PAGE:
[ISN] Web TV owns your cache

From: mea culpa (jerichot_private)
Date: Mon Oct 12 1998 - 20:32:49 PDT

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    Forwarded From: Jon <jont_private>
    WebTV is watching you
    From: Inter@ctive Week Online
    Microsoft Corp.'s WebTV Networks Inc. is quietly using a system-polling
    feature that can extrapolate subscriber information from each of its
    450,000 users to better serve advertisers, said Steve Perlman, president
    of WebTV. 
    The polling, which takes place nightly, uploads television and Web site
    viewing habits back to the system. The data makes it possible for WebTV to
    scrutinize not only what subscribers are watching, but also what they are
    clicking on or surfing away from, Perlman said. The polling results are
    offered to advertisers in an aggregate format;  however, because results
    are grouped by ZIP code and contain demographic data compiled from WebTV
    viewers' polls, it can help them target ads more effectively. 
    "We have a whole department that does nothing but look at the information.
    If someone is watching a car ad and clicks through, we can send them to
    the closest car dealership Web site," Perlman said.  "The balance is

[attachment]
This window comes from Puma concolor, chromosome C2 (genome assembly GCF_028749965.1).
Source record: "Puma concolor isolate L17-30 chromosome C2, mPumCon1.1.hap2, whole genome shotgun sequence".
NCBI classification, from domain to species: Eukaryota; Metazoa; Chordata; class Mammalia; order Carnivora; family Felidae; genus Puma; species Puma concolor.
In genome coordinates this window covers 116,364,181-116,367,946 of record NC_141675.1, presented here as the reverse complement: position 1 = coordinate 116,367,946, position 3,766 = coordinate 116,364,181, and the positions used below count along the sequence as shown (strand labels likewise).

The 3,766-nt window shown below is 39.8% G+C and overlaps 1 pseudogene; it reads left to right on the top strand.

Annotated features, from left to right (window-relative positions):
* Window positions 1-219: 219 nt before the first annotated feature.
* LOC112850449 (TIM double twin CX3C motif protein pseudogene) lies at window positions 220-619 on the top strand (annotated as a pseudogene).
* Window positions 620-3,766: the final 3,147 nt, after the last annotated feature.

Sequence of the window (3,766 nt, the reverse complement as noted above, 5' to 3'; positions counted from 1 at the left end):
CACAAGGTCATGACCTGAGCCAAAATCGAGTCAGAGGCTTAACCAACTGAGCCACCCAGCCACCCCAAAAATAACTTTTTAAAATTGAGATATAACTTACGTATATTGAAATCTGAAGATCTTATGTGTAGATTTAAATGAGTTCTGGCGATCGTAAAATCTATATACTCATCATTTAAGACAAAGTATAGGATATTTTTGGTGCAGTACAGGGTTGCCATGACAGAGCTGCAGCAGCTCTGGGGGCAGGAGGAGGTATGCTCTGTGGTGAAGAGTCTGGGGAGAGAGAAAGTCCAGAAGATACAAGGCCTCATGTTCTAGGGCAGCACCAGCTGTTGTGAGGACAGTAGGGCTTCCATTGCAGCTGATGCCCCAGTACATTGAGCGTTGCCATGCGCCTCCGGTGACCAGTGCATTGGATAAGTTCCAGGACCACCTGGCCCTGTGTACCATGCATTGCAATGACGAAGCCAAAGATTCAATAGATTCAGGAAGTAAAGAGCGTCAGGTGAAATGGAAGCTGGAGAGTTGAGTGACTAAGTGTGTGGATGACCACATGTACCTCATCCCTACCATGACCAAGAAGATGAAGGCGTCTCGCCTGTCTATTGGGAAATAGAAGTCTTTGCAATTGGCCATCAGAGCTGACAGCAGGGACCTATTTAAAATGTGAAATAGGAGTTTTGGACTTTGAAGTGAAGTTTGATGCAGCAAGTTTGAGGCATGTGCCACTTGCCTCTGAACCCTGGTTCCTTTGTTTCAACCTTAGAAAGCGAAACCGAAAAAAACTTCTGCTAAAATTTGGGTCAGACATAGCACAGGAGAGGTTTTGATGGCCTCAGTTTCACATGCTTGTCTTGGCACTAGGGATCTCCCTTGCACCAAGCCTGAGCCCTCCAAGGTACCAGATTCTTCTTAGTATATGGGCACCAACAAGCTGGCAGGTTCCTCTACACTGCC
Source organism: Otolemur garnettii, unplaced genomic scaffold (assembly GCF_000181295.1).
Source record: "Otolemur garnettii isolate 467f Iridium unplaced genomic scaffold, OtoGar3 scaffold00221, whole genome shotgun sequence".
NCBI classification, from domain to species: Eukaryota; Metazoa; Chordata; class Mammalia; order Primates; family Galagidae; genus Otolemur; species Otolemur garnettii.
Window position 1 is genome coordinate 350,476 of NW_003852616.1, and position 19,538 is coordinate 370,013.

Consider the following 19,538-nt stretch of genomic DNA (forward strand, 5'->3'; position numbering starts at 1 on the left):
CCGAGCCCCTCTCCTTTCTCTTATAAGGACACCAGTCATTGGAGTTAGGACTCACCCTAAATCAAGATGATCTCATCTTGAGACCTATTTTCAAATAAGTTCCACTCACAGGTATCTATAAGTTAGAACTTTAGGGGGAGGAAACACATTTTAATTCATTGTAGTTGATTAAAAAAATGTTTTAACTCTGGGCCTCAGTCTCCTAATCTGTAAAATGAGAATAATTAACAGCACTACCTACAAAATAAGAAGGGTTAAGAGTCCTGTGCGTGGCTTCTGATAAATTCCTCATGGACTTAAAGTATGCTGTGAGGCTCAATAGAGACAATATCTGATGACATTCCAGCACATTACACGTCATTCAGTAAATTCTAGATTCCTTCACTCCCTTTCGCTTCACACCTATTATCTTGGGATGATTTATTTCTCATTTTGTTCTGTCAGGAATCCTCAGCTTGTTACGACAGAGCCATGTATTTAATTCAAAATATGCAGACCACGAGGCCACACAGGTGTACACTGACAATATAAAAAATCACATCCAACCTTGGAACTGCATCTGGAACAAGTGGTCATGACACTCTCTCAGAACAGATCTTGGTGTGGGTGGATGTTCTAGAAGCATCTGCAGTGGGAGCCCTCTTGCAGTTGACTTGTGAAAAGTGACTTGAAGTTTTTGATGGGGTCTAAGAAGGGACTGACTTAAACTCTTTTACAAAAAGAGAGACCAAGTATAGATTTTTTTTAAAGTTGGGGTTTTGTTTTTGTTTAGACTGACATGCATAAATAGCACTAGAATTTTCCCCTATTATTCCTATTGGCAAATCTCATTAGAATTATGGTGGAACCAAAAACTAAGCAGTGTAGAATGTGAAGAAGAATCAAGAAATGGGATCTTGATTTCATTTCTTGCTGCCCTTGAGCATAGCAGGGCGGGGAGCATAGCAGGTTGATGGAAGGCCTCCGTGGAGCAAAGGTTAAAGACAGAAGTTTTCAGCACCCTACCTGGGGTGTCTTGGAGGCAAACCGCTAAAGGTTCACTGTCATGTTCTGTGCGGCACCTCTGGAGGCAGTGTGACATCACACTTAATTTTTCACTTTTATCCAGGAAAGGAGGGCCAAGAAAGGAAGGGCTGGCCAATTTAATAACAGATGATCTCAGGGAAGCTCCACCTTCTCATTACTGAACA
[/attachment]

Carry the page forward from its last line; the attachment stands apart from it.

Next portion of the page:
providing advertisers with useful information while still protecting the
    subscribers." WebTV already protects its subscribers from Internet cookies
    -- markers that track what sites people visit on the Web. 
    "I don't think people understand the extent of this. It's recording
    everything they do. This is like having a video camera on them 24 hours a
    day," said Tom Rheinlander, an analyst at Forrester Research Inc. 
    The polling will take a giant step into the realm of cable TV in 1999.
    Tele-Communications Inc. and other cable operators are expected to deploy
    more than 5 million set-top boxes that will ship with Windows CE and the
    Solo chip, bringing WebTV to cable. 
    Today, WebTV informs its subscribers about the polling. Next year, Perlman
    said, customers will have the option of turning individual tracking on and
    off at will. This will allow advertisers to send ads to single households,
    not just ZIP codes. 
    Sean Kaldor, vice president of International Data Corp.'s Consumer Device
    Research, said this could translate into greater ad revenue for Microsoft. 
    "But it could also work out well for subscribers.  They may get lower or
    free subscriptions for enabling this level of tracking," Kaldor said. "Is
    it going to happen? I doubt it, but it's a nice thought." 
    By Karen J. Bannan
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